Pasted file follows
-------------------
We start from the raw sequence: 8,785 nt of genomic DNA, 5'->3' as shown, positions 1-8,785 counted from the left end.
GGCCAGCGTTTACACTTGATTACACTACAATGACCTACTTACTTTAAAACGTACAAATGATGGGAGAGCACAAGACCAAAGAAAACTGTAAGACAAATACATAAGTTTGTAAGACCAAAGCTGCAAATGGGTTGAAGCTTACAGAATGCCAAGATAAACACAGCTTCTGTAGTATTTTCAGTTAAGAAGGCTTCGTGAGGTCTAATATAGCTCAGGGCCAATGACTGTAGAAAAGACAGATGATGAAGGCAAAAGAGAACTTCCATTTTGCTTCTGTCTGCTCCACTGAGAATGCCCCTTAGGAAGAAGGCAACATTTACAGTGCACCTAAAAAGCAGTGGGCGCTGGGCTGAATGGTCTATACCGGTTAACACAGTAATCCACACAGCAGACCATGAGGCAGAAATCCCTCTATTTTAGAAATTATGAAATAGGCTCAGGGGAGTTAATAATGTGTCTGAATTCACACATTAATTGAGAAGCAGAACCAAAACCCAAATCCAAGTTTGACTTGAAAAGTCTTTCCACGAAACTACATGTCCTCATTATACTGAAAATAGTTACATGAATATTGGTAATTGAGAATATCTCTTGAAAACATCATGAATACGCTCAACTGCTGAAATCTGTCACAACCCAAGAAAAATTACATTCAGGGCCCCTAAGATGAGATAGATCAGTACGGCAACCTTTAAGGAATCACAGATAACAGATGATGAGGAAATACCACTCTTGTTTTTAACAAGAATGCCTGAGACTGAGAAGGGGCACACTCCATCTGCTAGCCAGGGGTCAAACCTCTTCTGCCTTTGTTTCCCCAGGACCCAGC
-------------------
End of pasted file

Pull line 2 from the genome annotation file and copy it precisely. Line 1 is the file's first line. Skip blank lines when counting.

GGCCAGCGTTTACACTTGATTACACTACAATGACCTACTTACTTTAAAACGTACAAATGATGGGAGAGCACAAGACCAAAGAAAACTGTAAGACAAATACATAAGTTTGTAAGACCAAAGCTGCAAATGGGTTGAAGCTTACAGAATGCCAAGATAAACACAGCTTCTGTAGTATTTTCAGTTAAGAAGGCTTCGTGAGGTCTAATATAGCTCAGGGCCAATGACTGTAGAAAAGACAGATGATGAAGGCAAAAGAGAACTTCCATTTTGCTTCTGTCTGCTCCACTGAGAATGCCCCTTAGGAAGAAGGCAACATTTACAGTGCACCTAAAAAGCAGTGGGCGCTGGGCTGAATGGTCTATACCGGTTAACACAGTAATCCACACAGCAGACCATGAGGCAGAAATCCCTCTATTTTAGAAATTATGAAATAGGCTCAGGGGAGTTAATAATGTGTCTGAATTCACACATTAATTGAGAAGCAGAACCAAAACCCAAATCCAAGTTTGACTTGAAAAGTCTTTCCACGAAACTACATGTCCTCATTATACTGAAAATAGTTACATGAATATTGGTAATTGAGAATATCTCTTGAAAACATCATGAATACGCTCAACTGCTGAAATCTGTCACAACCCAAGAAAAATTACATTCAGGGCCCCTAAGATGAGATAGATCAGTACGGCAACCTTTAAGGAATCACAGATAACAGATGATGAGGAAATACCACTCTTGTTTTTAACAAGAATGCCTGAGACTGAGAAGGGGCACACTCCATCTGCTAGCCAGGGGTCAAACCTCTTCTGCCTTTGTTTCCCCAGGACCCAGC